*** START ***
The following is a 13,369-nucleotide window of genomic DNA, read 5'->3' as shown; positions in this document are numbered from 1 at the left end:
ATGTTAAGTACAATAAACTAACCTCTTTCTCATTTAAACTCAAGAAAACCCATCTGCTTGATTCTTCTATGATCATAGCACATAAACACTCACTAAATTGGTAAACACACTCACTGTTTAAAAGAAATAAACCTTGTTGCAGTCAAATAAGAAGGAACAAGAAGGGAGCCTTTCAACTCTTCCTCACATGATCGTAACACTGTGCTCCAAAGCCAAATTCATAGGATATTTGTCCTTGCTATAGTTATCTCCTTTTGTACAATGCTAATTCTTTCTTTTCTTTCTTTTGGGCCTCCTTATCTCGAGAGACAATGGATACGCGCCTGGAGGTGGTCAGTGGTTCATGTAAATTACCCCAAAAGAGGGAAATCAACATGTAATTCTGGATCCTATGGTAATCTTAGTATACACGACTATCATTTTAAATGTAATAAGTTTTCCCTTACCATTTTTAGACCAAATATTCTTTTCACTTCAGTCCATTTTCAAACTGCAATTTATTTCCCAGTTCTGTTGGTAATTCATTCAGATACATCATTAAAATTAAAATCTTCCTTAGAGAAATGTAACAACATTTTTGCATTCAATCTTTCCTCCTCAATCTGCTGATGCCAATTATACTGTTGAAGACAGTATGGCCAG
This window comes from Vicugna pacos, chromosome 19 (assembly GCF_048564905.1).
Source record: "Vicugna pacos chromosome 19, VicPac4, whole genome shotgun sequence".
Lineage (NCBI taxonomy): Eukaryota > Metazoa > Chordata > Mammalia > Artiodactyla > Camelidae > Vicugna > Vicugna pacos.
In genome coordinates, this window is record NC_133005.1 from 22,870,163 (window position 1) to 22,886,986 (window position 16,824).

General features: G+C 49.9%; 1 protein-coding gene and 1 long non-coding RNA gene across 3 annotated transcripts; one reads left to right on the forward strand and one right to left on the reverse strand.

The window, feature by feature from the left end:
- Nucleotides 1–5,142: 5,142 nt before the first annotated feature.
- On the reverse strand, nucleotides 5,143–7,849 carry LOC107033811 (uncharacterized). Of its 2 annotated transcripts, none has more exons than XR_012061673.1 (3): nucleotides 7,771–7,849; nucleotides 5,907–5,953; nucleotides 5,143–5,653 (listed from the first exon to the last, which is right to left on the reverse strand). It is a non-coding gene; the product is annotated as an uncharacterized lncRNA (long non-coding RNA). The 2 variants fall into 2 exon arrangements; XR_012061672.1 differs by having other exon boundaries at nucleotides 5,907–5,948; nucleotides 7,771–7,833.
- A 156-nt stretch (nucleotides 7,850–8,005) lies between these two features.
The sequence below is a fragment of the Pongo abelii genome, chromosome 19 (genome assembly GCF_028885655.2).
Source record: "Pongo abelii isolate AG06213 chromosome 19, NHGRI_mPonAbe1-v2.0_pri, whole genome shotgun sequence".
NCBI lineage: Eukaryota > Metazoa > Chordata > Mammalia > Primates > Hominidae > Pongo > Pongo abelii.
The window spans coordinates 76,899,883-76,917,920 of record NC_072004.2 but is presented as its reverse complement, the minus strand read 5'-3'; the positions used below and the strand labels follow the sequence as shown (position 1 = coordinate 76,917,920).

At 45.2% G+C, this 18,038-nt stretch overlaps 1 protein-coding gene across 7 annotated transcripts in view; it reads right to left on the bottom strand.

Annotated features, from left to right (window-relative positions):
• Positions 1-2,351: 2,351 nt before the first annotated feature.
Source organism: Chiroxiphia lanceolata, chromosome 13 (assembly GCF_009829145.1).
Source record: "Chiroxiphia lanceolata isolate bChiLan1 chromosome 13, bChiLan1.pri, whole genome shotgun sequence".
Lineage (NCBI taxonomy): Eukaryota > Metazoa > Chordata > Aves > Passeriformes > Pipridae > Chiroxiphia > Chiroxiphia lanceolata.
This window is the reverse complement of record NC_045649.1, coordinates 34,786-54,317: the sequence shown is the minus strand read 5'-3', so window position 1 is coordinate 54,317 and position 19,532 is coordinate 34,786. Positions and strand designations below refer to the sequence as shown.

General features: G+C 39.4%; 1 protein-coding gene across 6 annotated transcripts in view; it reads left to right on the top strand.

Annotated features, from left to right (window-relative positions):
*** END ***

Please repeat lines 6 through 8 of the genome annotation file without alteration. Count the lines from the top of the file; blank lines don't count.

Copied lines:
In genome coordinates, this window is record NC_133005.1 from 22,870,163 (window position 1) to 22,886,986 (window position 16,824).

General features: G+C 49.9%; 1 protein-coding gene and 1 long non-coding RNA gene across 3 annotated transcripts; one reads left to right on the forward strand and one right to left on the reverse strand.

The window, feature by feature from the left end: